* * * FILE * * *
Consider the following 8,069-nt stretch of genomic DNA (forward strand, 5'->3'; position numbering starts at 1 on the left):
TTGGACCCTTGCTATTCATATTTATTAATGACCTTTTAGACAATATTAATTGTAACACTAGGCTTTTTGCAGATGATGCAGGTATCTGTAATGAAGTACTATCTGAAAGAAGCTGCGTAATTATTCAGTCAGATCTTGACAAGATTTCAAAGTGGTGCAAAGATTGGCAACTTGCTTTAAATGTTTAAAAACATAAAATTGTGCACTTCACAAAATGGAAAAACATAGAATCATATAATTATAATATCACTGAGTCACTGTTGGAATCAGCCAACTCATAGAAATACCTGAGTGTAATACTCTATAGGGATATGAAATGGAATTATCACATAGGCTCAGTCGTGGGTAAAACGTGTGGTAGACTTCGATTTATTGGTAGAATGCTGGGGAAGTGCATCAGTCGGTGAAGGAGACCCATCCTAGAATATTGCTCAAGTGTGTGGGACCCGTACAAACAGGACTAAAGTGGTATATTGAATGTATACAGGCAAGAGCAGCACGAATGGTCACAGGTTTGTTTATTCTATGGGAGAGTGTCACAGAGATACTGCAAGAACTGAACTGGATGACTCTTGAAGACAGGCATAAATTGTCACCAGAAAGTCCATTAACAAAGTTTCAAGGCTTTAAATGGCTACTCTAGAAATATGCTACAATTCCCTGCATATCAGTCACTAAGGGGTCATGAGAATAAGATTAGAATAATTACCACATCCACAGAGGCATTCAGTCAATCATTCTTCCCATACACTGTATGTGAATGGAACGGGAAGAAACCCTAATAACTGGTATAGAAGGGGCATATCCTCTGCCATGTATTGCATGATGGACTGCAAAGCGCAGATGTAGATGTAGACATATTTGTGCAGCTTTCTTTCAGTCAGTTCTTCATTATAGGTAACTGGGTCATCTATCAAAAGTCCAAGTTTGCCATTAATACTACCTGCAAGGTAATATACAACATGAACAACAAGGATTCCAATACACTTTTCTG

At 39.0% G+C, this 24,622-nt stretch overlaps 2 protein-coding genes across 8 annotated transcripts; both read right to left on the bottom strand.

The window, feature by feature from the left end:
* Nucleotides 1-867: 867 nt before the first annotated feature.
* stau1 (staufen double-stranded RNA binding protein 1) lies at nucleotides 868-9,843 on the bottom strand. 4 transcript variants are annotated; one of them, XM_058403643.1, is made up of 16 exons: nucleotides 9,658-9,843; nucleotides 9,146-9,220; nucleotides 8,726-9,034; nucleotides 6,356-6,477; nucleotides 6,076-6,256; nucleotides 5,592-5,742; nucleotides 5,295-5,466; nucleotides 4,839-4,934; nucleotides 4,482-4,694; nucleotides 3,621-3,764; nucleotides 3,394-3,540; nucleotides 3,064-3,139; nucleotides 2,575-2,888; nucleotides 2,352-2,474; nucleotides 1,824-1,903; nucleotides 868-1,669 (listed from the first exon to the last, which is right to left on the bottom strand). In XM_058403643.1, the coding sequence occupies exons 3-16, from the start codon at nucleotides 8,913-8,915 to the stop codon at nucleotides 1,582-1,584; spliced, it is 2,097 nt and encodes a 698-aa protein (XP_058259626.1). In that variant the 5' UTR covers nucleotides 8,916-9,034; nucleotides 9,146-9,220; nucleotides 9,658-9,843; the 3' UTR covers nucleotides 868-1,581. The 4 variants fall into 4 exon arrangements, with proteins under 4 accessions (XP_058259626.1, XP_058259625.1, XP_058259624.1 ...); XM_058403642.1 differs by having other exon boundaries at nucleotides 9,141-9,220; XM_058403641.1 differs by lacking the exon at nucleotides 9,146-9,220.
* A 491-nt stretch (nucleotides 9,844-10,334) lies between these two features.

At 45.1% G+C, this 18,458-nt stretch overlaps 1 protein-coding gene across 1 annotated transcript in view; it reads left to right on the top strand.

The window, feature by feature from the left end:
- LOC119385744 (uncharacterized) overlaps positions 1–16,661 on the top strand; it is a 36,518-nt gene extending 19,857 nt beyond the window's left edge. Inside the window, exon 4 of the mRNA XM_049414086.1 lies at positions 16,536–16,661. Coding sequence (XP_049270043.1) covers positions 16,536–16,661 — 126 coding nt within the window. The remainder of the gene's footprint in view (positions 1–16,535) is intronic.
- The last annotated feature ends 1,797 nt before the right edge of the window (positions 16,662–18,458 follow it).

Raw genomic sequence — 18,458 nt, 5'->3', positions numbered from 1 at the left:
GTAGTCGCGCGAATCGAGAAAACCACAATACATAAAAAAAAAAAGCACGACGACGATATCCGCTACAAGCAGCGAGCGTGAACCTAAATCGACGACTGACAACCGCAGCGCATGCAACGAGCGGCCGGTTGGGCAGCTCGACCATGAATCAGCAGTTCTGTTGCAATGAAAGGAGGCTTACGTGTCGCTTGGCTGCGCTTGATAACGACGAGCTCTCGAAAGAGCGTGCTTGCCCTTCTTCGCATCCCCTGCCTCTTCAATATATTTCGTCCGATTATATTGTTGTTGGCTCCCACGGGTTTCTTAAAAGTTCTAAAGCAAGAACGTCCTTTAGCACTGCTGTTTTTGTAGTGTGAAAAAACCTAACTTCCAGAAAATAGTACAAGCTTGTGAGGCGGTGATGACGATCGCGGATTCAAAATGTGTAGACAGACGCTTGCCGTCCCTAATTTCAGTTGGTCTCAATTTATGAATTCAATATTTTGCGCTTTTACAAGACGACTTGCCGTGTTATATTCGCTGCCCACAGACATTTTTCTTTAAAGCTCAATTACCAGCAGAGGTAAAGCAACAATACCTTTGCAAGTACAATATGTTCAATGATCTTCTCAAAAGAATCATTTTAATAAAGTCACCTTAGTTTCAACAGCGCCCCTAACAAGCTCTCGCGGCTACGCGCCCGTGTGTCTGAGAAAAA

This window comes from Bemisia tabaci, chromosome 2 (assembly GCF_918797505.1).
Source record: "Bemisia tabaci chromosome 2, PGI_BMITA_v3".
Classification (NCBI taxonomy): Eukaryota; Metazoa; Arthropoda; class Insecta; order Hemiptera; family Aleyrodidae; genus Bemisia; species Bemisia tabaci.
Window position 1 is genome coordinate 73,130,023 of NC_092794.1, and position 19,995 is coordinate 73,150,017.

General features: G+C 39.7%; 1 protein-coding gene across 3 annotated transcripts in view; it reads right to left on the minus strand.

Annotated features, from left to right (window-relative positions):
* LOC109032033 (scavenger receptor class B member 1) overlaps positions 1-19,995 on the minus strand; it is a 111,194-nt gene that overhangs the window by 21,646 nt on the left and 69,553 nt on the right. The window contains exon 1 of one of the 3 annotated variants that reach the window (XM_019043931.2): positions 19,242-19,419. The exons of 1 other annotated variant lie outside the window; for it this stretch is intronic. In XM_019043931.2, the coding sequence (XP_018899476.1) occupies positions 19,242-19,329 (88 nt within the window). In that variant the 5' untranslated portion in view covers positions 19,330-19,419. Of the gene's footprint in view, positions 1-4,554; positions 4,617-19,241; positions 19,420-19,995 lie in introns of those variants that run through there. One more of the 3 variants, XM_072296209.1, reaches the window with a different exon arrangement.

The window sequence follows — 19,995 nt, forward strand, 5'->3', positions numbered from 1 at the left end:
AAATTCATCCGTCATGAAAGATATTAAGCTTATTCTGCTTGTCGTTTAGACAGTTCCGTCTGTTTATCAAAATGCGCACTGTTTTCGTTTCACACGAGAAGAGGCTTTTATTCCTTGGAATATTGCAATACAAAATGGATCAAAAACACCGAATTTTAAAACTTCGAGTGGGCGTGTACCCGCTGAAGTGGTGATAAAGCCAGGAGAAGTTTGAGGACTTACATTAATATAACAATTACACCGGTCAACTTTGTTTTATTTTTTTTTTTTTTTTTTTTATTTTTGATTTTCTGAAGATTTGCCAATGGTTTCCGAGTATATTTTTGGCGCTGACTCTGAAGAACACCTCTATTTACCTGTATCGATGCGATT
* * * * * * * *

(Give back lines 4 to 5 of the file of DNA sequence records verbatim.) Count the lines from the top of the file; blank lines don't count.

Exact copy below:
The window, feature by feature from the left end:
* Nucleotides 1-867: 867 nt before the first annotated feature.